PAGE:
The general character of all these novels may be described, in the author's own term, as psychologic realism. This means that George Eliot sought to do in her novels what Browning attempted in his poetry; that is, to represent the inner struggle of a soul, and to reveal the motives, impulses, and hereditary influences which govern human action. Browning generally stops when he tells his story, and either lets you draw your own conclusion or else gives you his in a few striking lines. But George Eliot is not content until she has minutely explained the motives of her characters and the moral lesson to be learned from them. Moreover, it is the development of a soul, the slow growth or decline of moral power, which chiefly interests her. Her heroes and heroines differ radically from those of Dickens and Thackeray in this respect,—that when we meet the men and women of the latter novelists, their characters are already formed, and we are reasonably sure what they will do under given circumstances. In George Eliot's novels the characters develop gradually as we come to know them. They go from weakness to strength, or from strength to weakness, according to the works that they do and the thoughts that they cherish. In Romola, for instance, Tito, as we first meet him, may be either good or bad, and we know not whether he will finally turn to the right hand or to the left. As time passes, we see him degenerate steadily because he follows his selfish impulses, while Romola, whose character is at first only faintly indicated, grows into beauty and strength with every act of self-renunciation.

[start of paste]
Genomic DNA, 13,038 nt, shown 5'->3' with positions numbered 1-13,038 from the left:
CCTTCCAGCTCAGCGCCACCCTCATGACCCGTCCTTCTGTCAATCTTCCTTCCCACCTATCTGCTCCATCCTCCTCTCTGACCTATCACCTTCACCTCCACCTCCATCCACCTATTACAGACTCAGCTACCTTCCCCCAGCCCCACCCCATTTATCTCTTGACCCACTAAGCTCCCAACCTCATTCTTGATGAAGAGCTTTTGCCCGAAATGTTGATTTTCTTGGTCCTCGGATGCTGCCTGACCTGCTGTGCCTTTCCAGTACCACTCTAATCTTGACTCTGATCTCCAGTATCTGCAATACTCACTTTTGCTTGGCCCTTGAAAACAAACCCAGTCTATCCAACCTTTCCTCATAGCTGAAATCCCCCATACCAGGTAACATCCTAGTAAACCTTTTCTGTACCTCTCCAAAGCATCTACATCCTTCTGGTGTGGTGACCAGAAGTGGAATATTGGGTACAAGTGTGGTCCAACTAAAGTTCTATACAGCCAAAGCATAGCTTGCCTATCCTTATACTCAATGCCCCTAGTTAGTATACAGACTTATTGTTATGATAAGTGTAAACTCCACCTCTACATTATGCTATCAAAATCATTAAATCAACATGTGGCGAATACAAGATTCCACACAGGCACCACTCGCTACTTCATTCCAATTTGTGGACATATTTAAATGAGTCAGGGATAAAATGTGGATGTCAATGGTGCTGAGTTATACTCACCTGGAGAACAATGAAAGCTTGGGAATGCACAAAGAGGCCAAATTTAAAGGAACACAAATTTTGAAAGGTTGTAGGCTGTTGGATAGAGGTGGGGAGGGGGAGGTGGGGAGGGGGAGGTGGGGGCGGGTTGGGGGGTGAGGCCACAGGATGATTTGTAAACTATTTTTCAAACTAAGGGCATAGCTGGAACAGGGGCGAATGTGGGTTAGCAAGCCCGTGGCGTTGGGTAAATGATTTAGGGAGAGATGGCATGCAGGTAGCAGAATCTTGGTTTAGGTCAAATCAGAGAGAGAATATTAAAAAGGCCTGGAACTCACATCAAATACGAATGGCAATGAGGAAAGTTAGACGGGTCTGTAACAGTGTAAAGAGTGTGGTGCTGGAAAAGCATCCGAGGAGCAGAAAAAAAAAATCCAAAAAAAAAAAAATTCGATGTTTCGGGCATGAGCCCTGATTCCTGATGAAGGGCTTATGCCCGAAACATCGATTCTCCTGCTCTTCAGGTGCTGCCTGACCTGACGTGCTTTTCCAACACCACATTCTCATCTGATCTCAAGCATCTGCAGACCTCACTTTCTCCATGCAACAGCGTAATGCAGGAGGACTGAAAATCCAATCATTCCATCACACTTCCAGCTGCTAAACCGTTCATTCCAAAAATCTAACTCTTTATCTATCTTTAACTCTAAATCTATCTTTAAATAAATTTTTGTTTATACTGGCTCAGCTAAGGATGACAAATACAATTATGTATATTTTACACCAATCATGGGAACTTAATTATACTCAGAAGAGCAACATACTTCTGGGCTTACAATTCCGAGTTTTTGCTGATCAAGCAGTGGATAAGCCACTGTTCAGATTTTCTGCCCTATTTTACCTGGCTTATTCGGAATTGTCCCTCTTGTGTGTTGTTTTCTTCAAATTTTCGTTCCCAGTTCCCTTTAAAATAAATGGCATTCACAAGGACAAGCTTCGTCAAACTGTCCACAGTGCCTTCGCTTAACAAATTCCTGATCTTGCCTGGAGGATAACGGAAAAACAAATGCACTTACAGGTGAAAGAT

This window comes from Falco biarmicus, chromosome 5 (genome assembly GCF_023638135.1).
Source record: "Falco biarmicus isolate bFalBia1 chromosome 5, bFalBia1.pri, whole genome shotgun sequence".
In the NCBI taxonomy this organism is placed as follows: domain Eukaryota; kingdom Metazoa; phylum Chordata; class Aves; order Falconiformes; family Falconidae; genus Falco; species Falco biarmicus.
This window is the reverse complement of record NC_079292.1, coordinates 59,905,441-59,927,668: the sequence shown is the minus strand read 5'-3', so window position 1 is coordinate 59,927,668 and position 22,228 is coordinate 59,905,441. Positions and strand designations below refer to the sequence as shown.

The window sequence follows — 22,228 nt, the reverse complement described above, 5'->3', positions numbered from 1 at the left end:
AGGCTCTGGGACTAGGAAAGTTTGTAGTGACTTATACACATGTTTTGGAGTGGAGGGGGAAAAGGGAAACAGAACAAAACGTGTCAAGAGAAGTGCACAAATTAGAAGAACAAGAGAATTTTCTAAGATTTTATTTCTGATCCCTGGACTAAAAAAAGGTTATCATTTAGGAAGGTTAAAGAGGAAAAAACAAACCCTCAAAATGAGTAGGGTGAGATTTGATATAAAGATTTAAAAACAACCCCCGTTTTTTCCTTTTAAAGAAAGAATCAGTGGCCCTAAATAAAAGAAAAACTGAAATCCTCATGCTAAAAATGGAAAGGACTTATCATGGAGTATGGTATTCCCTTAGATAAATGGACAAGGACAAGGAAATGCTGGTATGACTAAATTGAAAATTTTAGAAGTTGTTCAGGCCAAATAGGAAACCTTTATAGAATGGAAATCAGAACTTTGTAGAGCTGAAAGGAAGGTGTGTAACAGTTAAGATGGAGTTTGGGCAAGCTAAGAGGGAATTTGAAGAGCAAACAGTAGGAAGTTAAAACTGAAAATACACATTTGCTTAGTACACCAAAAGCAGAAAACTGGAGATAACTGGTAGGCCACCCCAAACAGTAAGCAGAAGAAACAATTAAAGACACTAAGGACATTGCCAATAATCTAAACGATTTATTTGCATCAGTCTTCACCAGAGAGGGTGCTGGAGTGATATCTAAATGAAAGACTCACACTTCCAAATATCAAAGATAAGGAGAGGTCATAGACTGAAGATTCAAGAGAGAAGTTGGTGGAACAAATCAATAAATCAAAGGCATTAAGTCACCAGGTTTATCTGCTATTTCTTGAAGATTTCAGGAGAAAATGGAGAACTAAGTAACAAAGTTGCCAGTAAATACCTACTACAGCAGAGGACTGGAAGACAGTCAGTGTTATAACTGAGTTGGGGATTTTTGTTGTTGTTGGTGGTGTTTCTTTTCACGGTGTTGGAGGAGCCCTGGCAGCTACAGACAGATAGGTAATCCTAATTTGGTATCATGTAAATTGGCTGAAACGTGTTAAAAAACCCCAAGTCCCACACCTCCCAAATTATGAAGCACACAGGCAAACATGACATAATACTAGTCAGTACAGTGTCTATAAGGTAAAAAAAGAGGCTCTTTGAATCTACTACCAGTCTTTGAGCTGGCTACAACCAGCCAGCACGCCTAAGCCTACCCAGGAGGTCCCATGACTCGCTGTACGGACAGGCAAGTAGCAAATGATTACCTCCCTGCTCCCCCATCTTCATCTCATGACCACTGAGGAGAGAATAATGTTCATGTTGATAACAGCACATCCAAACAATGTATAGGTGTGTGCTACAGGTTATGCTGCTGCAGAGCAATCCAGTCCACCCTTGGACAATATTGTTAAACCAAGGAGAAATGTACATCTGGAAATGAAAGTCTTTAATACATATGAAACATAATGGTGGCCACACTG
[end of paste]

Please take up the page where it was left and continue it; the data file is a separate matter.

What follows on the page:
In these two characters, Tito and Romola, we have an epitome of our author's moral teaching. The principle of law was in the air during the Victorian era, and we have already noted how deeply Tennyson was influenced by it. With George Eliot law is like fate; it overwhelms personal freedom and inclination. Moral law was to her as inevitable, as automatic, as gravitation. Tito's degeneration, and the sad failure of Dorothea and Lydgate in Middlemarch, may be explained as simply as the fall of an apple, or as a bruised knee when a man loses his balance. A certain act produces a definite moral effect on the individual; and character is the added sum of all, the acts of a man's; life,—just as the weight of a body is the sum of the weights of many different atoms which constitute it. The matter of rewards and punishments, therefore, needs no final judge or judgment, since these things take care of themselves automatically in a world of inviolable moral law.